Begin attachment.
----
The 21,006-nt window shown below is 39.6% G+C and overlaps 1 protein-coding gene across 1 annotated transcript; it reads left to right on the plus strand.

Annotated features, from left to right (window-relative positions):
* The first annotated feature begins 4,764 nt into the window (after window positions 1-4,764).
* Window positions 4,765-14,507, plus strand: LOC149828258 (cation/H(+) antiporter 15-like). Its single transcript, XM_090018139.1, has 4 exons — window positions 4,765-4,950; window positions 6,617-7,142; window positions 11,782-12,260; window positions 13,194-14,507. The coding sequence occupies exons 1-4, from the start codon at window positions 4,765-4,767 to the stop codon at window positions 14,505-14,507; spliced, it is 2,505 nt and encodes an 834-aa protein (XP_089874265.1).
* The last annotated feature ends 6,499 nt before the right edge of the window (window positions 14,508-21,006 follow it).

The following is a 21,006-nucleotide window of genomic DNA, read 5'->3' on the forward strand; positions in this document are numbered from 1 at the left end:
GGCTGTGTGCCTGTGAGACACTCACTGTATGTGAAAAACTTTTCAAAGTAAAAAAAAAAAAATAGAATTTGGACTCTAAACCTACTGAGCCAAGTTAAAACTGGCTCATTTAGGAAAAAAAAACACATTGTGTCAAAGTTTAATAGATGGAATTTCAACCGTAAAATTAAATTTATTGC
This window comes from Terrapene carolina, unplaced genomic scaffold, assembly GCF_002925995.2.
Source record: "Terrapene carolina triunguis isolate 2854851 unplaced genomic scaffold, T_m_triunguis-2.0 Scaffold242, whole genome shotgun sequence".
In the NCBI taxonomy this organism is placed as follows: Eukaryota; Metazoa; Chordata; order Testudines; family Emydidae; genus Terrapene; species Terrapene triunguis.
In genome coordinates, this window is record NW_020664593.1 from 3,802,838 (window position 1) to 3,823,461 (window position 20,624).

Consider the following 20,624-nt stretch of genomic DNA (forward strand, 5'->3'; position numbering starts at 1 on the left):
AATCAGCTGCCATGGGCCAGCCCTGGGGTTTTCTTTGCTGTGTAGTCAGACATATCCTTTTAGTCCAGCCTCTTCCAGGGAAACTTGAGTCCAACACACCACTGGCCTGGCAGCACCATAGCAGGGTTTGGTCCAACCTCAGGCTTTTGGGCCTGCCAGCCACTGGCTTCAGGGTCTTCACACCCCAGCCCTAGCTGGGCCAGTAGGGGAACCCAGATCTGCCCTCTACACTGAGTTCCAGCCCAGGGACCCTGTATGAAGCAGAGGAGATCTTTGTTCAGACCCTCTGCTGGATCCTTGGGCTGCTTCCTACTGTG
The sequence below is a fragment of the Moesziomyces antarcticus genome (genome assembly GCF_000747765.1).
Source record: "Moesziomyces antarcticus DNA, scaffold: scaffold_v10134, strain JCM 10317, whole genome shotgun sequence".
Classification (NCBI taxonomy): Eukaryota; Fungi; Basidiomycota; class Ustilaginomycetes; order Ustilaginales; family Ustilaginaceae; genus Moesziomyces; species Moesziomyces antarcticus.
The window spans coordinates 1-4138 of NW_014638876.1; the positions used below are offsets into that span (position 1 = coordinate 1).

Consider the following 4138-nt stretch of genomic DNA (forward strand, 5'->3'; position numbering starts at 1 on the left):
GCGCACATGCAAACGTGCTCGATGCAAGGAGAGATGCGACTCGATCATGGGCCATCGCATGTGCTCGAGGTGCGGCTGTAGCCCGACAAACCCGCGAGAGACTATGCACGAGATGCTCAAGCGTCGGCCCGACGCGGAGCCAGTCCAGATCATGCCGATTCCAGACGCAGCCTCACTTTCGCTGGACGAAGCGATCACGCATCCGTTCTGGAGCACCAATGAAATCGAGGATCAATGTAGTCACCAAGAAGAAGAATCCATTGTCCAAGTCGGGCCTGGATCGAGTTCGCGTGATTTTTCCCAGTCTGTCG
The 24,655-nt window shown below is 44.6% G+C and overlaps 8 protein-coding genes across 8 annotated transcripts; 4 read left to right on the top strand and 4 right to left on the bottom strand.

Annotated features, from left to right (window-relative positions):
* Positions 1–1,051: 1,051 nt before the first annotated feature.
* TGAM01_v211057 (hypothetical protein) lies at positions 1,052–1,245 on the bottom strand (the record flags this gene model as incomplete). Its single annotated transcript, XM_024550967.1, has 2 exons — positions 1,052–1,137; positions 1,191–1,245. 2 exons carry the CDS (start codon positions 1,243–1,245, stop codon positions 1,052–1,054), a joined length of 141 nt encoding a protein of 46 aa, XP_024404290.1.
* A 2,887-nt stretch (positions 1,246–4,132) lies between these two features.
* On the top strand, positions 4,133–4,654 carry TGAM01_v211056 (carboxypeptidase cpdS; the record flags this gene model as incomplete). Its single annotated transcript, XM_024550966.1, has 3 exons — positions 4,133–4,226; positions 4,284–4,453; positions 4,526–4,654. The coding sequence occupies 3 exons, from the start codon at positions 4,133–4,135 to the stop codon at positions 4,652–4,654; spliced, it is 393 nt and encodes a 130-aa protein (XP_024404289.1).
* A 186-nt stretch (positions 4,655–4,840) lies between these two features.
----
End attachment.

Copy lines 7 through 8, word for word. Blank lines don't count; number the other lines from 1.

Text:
GGCTGTGTGCCTGTGAGACACTCACTGTATGTGAAAAACTTTTCAAAGTAAAAAAAAAAAAATAGAATTTGGACTCTAAACCTACTGAGCCAAGTTAAAACTGGCTCATTTAGGAAAAAAAAACACATTGTGTCAAAGTTTAATAGATGGAATTTCAACCGTAAAATTAAATTTATTGC
This window comes from Terrapene carolina, unplaced genomic scaffold, assembly GCF_002925995.2.